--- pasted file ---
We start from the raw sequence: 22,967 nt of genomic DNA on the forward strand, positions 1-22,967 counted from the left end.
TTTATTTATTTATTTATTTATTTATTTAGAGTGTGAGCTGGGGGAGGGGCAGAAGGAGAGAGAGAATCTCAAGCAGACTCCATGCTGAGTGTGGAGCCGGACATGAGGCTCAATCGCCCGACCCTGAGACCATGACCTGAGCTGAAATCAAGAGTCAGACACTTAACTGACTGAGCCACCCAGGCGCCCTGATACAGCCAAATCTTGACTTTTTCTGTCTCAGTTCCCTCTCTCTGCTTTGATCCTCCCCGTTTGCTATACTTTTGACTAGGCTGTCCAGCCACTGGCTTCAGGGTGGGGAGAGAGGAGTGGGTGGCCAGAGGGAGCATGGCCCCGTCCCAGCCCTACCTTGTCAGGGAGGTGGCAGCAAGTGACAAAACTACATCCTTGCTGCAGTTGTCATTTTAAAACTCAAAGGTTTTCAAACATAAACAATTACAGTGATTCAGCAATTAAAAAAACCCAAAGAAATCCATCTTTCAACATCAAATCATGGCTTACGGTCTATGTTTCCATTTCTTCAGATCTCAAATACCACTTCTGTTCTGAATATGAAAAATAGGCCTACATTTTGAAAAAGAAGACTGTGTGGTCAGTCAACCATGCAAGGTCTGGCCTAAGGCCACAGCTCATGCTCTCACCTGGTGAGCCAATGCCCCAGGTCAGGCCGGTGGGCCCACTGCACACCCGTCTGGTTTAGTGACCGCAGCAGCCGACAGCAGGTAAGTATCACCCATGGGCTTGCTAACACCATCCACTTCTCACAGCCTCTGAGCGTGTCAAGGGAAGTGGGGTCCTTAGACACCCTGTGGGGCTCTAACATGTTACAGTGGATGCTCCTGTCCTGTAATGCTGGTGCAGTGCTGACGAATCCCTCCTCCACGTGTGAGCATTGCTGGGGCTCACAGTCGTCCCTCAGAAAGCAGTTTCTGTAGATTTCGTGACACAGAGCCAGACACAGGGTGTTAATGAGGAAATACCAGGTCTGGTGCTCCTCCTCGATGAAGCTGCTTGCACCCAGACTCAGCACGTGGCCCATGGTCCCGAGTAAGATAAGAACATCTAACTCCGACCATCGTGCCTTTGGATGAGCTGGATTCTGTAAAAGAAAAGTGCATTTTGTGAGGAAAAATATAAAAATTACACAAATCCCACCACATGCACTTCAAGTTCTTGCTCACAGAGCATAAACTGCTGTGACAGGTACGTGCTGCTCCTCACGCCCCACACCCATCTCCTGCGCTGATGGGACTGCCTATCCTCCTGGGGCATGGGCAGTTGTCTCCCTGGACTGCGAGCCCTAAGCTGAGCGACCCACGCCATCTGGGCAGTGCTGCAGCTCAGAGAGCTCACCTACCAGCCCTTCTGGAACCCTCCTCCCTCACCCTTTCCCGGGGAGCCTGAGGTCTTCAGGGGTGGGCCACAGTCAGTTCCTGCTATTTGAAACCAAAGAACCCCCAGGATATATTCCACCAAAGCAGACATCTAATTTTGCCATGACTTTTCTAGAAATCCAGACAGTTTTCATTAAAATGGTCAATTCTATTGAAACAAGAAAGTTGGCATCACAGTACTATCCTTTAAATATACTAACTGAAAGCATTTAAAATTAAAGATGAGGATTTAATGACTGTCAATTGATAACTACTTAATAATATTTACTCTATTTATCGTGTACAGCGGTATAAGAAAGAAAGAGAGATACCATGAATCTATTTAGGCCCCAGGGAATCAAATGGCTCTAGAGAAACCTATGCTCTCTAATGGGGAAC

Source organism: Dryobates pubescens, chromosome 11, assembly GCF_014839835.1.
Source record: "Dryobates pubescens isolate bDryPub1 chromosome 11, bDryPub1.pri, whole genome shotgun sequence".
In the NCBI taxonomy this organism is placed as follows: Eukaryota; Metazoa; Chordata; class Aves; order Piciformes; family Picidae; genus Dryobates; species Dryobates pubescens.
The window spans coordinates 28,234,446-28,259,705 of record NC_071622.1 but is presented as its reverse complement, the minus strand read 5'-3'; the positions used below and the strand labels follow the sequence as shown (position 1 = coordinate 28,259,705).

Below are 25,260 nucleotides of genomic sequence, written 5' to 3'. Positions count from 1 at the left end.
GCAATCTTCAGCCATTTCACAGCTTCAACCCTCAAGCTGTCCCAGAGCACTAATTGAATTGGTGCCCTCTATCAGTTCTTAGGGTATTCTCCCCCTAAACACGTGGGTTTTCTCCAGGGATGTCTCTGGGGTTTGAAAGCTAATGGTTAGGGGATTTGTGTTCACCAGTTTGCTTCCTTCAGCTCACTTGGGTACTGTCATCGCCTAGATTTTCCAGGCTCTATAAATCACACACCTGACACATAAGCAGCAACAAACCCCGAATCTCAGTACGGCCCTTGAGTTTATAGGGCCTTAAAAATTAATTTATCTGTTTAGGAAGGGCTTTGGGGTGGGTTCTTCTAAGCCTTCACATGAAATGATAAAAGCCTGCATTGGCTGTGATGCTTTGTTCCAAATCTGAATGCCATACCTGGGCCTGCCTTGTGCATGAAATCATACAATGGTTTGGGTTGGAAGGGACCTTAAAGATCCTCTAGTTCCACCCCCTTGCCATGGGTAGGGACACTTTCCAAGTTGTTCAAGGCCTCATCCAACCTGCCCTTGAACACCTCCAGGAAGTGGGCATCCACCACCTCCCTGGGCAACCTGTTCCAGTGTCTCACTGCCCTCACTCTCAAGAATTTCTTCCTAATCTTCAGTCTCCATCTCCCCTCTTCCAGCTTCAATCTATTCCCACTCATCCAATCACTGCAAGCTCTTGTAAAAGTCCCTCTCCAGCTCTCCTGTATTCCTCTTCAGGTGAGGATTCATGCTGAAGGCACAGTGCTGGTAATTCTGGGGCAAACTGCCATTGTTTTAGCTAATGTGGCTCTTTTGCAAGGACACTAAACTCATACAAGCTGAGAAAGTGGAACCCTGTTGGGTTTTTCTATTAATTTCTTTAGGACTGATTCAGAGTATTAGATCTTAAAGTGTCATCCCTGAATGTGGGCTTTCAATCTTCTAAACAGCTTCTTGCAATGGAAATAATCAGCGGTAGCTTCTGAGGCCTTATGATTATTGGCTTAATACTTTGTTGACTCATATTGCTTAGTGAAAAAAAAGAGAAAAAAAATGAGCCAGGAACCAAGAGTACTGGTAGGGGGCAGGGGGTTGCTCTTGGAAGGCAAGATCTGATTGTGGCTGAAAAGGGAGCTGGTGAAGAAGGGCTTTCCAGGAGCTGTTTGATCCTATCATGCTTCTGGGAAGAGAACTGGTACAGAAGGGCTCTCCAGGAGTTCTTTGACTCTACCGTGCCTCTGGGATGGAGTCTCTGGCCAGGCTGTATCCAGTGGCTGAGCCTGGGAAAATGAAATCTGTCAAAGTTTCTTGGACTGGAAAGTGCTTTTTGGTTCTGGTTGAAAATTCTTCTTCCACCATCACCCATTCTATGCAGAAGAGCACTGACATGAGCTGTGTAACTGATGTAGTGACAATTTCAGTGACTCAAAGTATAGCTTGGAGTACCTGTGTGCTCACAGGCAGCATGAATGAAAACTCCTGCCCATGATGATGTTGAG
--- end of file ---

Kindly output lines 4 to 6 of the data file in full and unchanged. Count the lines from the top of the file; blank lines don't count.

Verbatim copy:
Source record: "Dryobates pubescens isolate bDryPub1 chromosome 11, bDryPub1.pri, whole genome shotgun sequence".
In the NCBI taxonomy this organism is placed as follows: Eukaryota; Metazoa; Chordata; class Aves; order Piciformes; family Picidae; genus Dryobates; species Dryobates pubescens.
The window spans coordinates 28,234,446-28,259,705 of record NC_071622.1 but is presented as its reverse complement, the minus strand read 5'-3'; the positions used below and the strand labels follow the sequence as shown (position 1 = coordinate 28,259,705).